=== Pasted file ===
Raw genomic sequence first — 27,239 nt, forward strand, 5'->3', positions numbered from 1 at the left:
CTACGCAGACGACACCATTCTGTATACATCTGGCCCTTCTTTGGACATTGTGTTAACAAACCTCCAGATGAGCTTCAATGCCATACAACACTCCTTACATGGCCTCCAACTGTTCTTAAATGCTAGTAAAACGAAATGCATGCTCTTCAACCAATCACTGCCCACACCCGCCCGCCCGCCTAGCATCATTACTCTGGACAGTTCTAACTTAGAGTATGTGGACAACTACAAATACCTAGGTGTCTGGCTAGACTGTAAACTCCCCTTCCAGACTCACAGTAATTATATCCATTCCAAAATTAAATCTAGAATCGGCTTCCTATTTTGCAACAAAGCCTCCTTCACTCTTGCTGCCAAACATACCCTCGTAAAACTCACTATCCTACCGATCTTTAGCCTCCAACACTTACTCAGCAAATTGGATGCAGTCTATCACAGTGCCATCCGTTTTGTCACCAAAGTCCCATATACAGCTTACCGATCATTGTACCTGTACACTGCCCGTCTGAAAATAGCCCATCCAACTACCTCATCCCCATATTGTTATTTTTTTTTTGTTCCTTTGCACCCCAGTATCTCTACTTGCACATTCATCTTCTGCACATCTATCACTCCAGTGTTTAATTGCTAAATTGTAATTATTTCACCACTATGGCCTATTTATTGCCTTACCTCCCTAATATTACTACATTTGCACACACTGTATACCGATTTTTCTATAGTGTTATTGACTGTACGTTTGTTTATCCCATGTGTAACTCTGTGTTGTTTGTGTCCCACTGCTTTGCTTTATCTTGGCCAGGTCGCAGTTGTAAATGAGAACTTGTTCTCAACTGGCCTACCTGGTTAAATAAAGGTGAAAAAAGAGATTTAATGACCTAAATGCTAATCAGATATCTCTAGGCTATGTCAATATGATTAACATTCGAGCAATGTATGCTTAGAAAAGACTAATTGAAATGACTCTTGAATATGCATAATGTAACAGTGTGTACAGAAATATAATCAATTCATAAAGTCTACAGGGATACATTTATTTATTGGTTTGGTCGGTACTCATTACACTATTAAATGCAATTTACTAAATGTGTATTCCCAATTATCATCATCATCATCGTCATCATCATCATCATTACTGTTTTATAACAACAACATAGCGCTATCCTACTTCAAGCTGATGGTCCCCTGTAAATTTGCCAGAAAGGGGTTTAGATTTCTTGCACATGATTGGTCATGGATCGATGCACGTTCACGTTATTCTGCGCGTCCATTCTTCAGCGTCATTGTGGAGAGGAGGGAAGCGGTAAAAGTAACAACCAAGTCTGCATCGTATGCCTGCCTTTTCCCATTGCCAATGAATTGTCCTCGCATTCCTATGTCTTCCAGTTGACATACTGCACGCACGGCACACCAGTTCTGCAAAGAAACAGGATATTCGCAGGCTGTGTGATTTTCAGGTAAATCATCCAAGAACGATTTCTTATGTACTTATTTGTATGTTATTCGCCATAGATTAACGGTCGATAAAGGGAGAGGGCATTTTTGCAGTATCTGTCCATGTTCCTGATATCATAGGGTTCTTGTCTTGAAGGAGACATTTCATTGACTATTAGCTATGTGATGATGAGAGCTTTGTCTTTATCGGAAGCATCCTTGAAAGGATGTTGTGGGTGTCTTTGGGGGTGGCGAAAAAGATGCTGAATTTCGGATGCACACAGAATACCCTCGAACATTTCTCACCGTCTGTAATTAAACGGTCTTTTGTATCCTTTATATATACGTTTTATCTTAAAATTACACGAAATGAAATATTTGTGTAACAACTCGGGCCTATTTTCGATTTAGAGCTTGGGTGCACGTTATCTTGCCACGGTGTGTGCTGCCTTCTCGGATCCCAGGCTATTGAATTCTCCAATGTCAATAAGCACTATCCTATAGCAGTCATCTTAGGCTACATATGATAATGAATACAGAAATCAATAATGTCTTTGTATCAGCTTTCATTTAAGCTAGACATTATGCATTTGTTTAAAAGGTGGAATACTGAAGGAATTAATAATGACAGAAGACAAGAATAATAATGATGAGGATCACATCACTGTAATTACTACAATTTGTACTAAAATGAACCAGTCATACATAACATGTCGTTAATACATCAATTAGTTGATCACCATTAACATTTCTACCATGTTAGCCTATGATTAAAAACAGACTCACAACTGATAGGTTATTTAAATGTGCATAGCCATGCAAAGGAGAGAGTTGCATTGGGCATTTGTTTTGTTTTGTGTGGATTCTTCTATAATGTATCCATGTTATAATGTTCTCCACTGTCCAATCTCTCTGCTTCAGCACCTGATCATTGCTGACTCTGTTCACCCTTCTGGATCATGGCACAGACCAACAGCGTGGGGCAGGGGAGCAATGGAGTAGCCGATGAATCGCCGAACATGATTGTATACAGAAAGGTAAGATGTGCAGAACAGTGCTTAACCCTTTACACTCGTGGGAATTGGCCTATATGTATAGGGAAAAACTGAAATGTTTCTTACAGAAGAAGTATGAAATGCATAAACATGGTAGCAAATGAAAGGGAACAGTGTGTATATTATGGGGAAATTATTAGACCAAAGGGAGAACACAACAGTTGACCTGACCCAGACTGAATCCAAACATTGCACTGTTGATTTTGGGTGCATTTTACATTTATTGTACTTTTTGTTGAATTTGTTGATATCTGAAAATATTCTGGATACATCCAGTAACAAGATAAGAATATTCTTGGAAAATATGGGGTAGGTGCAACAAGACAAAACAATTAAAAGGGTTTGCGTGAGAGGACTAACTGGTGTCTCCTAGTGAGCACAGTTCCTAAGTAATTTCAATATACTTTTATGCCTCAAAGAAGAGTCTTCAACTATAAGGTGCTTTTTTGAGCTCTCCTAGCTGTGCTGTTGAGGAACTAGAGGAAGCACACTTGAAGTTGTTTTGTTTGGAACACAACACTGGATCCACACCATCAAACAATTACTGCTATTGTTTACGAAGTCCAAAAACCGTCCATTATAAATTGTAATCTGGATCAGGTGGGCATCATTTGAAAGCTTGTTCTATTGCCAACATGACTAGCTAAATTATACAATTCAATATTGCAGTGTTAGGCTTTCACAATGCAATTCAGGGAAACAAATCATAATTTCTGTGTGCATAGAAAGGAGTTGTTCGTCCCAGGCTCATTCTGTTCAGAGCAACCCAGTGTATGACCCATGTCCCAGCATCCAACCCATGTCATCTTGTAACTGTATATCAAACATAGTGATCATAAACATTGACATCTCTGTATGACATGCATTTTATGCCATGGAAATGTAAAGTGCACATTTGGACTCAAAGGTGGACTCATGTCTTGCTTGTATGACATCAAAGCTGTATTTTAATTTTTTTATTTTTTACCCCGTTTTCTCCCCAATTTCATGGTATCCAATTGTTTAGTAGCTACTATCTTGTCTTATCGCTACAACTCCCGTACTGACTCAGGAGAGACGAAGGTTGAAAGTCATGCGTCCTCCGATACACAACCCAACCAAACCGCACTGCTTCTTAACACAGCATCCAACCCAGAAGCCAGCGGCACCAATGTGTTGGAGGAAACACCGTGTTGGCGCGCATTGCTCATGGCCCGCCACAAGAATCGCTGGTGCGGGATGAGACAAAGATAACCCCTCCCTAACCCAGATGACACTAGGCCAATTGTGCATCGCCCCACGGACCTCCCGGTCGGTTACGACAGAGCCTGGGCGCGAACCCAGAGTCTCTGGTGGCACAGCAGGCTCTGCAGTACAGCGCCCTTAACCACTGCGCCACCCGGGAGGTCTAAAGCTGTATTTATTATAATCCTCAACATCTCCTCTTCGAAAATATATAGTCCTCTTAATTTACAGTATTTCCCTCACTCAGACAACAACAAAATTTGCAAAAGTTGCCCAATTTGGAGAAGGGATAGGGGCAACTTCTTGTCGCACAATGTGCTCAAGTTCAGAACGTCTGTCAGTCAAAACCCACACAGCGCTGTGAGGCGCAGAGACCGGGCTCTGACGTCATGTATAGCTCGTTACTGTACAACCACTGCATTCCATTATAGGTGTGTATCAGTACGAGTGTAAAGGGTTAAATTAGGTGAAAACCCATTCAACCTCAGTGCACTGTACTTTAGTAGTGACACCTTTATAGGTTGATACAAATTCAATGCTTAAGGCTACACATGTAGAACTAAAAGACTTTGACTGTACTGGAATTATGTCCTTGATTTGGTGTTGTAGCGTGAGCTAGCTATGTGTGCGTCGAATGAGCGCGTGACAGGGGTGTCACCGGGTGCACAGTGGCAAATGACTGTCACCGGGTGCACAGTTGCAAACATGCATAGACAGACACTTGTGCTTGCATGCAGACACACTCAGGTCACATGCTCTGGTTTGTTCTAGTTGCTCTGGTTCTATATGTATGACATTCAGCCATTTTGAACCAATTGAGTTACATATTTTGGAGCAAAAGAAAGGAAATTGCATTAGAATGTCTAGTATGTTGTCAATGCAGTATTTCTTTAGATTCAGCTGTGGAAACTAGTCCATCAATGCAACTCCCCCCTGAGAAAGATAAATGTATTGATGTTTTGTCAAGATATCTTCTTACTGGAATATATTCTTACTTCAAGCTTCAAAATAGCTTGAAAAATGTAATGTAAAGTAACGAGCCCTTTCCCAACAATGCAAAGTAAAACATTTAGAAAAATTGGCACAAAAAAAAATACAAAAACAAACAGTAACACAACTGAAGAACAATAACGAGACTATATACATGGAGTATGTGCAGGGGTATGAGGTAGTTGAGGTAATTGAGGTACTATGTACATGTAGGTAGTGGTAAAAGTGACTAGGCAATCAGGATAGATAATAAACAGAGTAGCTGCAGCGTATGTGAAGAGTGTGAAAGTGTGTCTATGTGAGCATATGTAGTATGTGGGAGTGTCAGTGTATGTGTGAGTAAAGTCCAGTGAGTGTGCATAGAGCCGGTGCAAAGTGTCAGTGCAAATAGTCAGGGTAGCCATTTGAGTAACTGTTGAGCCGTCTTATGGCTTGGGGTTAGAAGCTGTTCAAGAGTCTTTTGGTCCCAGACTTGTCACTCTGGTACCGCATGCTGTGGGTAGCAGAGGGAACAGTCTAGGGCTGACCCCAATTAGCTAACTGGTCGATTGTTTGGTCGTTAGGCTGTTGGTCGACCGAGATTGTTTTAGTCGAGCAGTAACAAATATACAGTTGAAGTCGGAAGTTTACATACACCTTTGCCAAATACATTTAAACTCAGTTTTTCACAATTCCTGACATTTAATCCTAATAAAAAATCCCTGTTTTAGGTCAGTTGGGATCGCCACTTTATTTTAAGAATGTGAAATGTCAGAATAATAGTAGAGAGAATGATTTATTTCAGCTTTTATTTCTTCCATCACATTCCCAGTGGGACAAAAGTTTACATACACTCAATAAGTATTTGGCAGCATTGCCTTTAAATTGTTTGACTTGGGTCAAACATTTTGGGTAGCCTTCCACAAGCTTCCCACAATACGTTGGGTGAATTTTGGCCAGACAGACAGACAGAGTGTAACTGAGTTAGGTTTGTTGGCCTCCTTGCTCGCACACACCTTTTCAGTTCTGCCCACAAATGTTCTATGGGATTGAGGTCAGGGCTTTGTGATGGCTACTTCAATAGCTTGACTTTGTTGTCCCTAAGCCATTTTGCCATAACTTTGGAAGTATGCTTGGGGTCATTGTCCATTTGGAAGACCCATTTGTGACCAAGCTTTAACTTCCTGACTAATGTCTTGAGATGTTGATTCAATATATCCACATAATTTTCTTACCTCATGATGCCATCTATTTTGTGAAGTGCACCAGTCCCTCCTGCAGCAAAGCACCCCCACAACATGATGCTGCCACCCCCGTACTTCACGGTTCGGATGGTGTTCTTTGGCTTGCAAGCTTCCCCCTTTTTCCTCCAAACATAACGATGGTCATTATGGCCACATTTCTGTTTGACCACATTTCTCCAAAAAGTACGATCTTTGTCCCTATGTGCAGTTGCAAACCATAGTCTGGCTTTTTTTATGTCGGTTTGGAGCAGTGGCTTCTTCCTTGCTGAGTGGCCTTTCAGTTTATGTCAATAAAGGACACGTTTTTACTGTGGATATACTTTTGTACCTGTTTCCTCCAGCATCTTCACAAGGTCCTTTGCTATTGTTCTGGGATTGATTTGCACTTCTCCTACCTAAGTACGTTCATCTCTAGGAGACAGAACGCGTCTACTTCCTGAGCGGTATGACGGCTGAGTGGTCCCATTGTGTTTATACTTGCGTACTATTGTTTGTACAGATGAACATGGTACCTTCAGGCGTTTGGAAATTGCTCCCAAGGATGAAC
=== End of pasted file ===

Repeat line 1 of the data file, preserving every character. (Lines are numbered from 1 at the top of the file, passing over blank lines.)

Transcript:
Raw genomic sequence first — 27,239 nt, forward strand, 5'->3', positions numbered from 1 at the left: